Phill
     
  9. roy

    roy Member

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    Phil,
    The "unblinking eye" website is a mine of information.
     
  10. sanking

    sanking Member

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    Phil,

    Let me know what kind of printing you will be doing with the FP4+ negatives in Pyrocat-HD and I will provide a recommended development time and dilution.

    By kind of printing I mean process (silver, Pt/Pd, salted paper, kallitype,etc.). And if silver gelatin let me know whether you are using VC, graded papers, or AZO, and of course what kind of enlarger set-up you have.


    Sandy King
     
  11. veriwide

    veriwide Member

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    " I currently only use Ilford ID11 but have been thinking of trying Pyro/PMK as a lot of people sing its praises."

    Might I suggest trying Ilford Perceptol? I was an ID11 user for years until one day my shop was out of it, so I bought a box of Perceptol. Night and Day. Perceptol is razor sharp with no grain. Amazing highight and shadow detail. I use Delta 400 Pro 120 exclusively in my Veriwide 100. I am printing 6x10 negs to 24 in wide with sharpness in line with my 5x7 contact prints. I had thought about PMK until I found this.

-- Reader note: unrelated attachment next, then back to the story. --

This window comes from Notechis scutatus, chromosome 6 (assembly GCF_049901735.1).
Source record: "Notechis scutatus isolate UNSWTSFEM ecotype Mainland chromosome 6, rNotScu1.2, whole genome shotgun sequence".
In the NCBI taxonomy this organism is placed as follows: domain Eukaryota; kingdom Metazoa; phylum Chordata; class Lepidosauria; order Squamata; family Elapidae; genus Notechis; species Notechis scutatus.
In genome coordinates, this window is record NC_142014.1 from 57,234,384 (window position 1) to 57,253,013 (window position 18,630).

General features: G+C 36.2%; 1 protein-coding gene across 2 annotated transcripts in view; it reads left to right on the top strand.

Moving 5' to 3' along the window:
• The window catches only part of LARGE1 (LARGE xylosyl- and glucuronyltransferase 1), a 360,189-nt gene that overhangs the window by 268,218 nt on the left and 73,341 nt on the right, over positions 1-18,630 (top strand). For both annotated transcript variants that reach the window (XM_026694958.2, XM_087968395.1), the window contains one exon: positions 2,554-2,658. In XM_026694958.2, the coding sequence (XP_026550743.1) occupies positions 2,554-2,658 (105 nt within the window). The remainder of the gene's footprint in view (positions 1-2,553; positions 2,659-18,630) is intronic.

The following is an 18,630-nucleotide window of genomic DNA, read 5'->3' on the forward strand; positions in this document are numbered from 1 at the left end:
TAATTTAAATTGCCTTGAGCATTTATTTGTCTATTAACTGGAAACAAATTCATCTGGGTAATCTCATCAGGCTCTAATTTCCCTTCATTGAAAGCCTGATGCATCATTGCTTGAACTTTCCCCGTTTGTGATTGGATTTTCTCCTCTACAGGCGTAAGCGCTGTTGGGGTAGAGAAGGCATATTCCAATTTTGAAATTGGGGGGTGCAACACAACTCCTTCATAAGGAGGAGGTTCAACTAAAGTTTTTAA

Just another option,

    Patrick


    PS. I do not work for Ilford, but Ilford works for me.
     
  12. Ole

    Ole Moderator Staff Member Moderator

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    I've never really liked the tones I get from D76/Id11, so I used Ilfosol S extensively. Due to the poor shelf life of the concentrate I now use Pyrocat-HD... Amazing stuff, especially for developing by inspection. I don't even need desenitizer!
     
  13. Jorge Oliveira

    Jorge Oliveira Member

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    My biggest doubt re Pyro - how well does it goes with 35mm film with classic (non-zone) exposure - grain, contrast, etc.

    I'm looking for a way to tame TMX higligts blockage without giving up on grain.

    Note; I mix my soups.

    Jorge O
     
  14. fhovie

    fhovie Subscriber

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    I would not use PMK with 35mm film - It sounds like split D23 would work well for you. 4 min for bath A and 4 minutes for bath B - any film - mix and match - lots of exposure compensation and fine grain. Don't count on N+1 contrast though. N or slightly N- will be what you get. - Get the recipe off Barry Thornton's website - I use his version. It is cheap, easy to mix and lasts a long time.
    Frank
     
  15. fhovie

    fhovie Subscriber

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    Oh yes -- Aggie - I have had great success with PMK in a JOBO tank. I found that I got greater accutance when agitating by hand though. The constant rolling did not allow the edge effects to the same degree as hand agitating and letting it stand. Other than that, using rollers with regular PMK worked fine. (All 4x5)
     
  16. Jorge Oliveira

    Jorge Oliveira Member

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    Thank, Aggie

    Jorge O